News Column

Securing Shore Homes After Sandy an Expensive Job

Feb 11, 2013

Tom Avril

Contractors slid 80-foot steel beams through the crawl space beneath the beige ranch house. They turned on a compressor, inflating a series of air bags that had been placed under the beams.

Then, slowly and smoothly, the 60-ton structure started its rise above the reach of the next monster flood.

Or so Kathleen Centuolo hopes.

"I can't wrap my head around it," she said recently, as she watched the sliver of daylight beneath her house grow wider and wider.

The post-Sandy rebuilding of the Jersey Shore is well under way, and companies that specialize in elevating houses are in high demand, despite a price tag well into the tens of thousands. It is a massive job that requires skill and careful planning, and along the crowded New Jersey waterfront, there is an extra wrinkle:

Where do you put the house while building a higher foundation?

Centuolo and her husband, Gus Nisivoccia, are lucky, if you can call someone who's had to gut a flood-damaged home lucky, because their yard is big enough that the house could be slid out of the way on steel rollers in order to demolish the old foundation. This week, Amon Construction workers plan to drive stout, 25-foot-long timbers into the soil -- 15 feet below ground, 10 above -- and the house will be placed on top.

For properties with smaller yards, owner Bob Amon said, he has to break the job down into pieces, moving the house several times because the building's entire footprint cannot be exposed all at once. If necessary, he will temporarily move part of the house so it hangs over the water.

Either way, you need vertical space to drive the long timber pilings into the ground.

On the Shore, such pilings are typically used in areas where the Federal Emergency Management Agency deems that there is potential for high-energy waves -- so-called V or velocity zones. The timbers allow space for the water to slosh around in between.

In higher and drier areas, owners are allowed to build a "closed" foundation out of, say, cinder blocks. So elevating the structure is a bit easier. Rather than move it sideways, workers can lift the house little by little, raising the foundation one layer at a time with cinder blocks.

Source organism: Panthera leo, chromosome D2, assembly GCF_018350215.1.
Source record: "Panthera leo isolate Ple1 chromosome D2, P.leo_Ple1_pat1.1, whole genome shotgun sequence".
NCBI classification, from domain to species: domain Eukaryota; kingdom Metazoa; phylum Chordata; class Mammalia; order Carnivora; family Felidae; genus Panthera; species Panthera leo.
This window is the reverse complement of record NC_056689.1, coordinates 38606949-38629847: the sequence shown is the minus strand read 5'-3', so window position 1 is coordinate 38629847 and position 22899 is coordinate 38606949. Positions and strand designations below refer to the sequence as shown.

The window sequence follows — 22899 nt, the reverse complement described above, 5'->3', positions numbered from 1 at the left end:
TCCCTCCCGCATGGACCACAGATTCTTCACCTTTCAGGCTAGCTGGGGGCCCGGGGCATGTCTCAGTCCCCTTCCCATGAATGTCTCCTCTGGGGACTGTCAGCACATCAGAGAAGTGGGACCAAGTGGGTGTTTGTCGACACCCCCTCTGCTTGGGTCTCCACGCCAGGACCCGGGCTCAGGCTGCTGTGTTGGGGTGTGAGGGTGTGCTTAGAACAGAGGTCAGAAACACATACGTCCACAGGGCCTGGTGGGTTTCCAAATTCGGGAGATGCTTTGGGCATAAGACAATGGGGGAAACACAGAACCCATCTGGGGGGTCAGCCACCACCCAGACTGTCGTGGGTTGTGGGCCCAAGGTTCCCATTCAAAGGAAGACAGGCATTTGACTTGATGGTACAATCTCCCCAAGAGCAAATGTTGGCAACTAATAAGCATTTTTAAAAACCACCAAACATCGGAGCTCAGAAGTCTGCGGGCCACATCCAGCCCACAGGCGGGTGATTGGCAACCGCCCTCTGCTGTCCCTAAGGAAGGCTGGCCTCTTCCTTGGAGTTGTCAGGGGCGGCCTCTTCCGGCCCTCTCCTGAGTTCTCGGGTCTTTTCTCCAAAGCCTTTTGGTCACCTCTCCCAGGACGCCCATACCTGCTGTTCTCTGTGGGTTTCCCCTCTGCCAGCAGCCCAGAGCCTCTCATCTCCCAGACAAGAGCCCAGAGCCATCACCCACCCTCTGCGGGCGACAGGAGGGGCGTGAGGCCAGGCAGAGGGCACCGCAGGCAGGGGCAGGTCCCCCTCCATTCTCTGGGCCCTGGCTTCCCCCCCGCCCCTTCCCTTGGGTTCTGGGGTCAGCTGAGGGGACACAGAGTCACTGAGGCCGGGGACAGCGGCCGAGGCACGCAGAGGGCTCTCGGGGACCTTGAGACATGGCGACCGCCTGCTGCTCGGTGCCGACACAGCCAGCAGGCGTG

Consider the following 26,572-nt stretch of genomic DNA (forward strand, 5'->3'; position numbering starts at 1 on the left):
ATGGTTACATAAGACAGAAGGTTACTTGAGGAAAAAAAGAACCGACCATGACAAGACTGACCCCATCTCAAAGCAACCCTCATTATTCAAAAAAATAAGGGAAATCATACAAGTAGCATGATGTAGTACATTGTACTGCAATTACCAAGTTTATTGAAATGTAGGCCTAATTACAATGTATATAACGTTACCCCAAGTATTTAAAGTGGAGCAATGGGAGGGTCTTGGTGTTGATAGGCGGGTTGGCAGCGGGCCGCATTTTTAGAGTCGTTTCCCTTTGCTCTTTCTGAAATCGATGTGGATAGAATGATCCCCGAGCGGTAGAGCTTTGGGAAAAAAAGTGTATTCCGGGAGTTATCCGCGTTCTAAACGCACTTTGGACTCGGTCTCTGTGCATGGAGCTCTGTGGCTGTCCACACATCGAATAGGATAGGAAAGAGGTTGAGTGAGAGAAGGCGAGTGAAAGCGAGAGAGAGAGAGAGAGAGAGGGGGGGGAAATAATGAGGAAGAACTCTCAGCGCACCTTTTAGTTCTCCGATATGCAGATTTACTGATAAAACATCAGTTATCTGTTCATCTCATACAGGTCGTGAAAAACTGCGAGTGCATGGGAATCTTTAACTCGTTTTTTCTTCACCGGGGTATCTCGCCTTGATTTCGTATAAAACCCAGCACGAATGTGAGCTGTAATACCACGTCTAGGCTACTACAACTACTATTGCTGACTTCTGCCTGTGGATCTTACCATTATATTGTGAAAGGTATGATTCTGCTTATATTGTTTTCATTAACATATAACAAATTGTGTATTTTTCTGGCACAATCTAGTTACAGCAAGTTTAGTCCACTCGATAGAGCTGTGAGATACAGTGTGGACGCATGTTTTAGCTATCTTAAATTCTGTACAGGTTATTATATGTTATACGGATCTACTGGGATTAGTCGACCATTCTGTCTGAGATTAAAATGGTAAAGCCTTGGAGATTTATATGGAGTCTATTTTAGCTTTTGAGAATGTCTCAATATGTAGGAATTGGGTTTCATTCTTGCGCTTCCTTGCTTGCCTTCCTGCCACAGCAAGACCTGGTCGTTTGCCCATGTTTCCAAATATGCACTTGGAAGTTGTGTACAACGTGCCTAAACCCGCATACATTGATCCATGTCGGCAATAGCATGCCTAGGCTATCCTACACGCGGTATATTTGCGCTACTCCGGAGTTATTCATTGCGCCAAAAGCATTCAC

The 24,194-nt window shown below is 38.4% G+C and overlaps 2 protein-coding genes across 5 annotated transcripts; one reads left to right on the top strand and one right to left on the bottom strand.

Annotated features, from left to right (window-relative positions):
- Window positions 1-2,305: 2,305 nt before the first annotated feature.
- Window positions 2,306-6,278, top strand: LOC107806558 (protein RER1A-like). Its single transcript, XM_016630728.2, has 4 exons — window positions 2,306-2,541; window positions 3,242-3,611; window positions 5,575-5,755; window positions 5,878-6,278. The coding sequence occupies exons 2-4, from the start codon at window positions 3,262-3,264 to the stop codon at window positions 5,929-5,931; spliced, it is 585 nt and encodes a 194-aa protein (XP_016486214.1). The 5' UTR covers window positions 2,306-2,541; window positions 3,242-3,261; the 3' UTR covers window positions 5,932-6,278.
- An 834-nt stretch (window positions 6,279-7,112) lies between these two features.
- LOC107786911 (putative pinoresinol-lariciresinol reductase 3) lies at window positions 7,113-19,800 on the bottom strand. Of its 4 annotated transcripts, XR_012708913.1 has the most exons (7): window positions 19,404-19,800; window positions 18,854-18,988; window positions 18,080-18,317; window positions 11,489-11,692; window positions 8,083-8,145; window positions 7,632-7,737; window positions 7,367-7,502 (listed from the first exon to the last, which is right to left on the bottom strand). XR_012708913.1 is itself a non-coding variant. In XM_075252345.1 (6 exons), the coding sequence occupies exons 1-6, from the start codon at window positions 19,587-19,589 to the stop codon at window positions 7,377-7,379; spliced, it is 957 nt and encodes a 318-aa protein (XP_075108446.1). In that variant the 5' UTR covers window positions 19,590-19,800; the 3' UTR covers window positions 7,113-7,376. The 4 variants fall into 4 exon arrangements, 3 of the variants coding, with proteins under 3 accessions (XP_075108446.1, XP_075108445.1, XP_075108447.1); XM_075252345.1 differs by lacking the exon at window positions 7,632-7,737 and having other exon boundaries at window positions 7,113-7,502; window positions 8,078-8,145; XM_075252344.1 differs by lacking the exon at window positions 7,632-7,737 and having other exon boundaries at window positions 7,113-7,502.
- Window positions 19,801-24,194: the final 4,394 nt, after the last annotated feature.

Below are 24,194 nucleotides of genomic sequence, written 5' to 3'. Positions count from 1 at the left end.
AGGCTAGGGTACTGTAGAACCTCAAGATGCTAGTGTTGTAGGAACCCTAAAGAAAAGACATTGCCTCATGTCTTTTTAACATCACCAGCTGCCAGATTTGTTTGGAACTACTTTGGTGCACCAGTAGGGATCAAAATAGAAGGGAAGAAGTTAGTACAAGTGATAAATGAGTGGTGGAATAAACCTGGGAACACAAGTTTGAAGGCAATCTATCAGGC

V zones were greatly expanded in FEMA's new preliminary maps, forcing many owners to make a difficult choice.

The Price of Inaction

The price tag for elevating Centuolo's house is more than $45,000, including the disconnection of electrical service and plumbing, removal of the old slab foundation, and installation of the timber piles. But if they did not have the work done, the couple anticipated their flood insurance would increase by $10,000 a year.

Underneath the house, each of the air bags was surrounded by "cribs" made of short wooden beams. The bags were inflated multiple times, each time lifting the house about six inches. In between each inflation, workers added another layer to the wooden cribs to secure their progress.

Hydraulic jacks are another option for lifting a house, but Amon prefers air bags because while they are slower, he said they are safer.

Farther down the shore in Brigantine, 10 owners have elevated their houses already, while an additional 100 have started the paperwork to do so, said city engineer Ed Stinson. An additional 650 have expressed interest in seeking FEMA assistance for a home elevation.

In one case, an owner decided the cost and hassle of raising the house was not worth it, and opted instead for demolition and eventual rebuilding, Stinson said.

As elsewhere, the issue of small lot sizes is posing problems in Brigantine. Moving a house into the street is not permitted.

"It's logistically a nightmare," Stinson said.

Another option for tight spaces is to use helical piles -- steel rods that are fitted with spiral-shaped blades so they can be screwed into the ground as supports for a foundation.

'A little Propeller'

The piles are only 6 feet long, so unlike with Amon's 25-foot timbers, not much clearance is required to twist them into the earth with Bobcat-style equipment. Once one rod is all the way in the ground, the contractor can attach another one on top and then twist again until there is 12 feet of steel underground.

Still more rods are added -- 18 feet, 24, 30, and so on until reaching a certain level of resistance, and then the contractor moves a few feet to one side and starts all over.

Once the workers have installed a whole row of the rods, they are "tied together" on top with a concrete beam, which then serves as a foundation for concrete blocks or whatever material is used to elevate the house.

Philadelphia architect Charles Capaldi used these helical piles with his family home in downtown Ocean City, where there was scant room to maneuver. Workers screwed the rods more than 40 feet into the ground.

"It's almost like a little propeller," he said.

The depth to which piles must be driven depends on the soil, said Beena Sukumaran, chairwoman of Rowan University's civil and environmental engineering department. She said at the Shore, there is often loose soil on top and a layer of mud beneath that before you reach hard-packed sand, which provides the necessary friction to withstand the heavy load of a house. Some force is borne by the bottom of the piles as well.

For houses near the beach, another challenge in raising a house is that the front may rest on sandy soil while the rear is on more solid ground, said structural engineer Harris Gross, a home inspector in New Jersey and Pennsylvania.

With all these issues, he said, skilled labor is essential.

"There are not many companies out there that do this," Gross said. "You've really got to know what you're doing."

Distributed by MCT Information Services



Source: (c) 2013 The Philadelphia Inquirer


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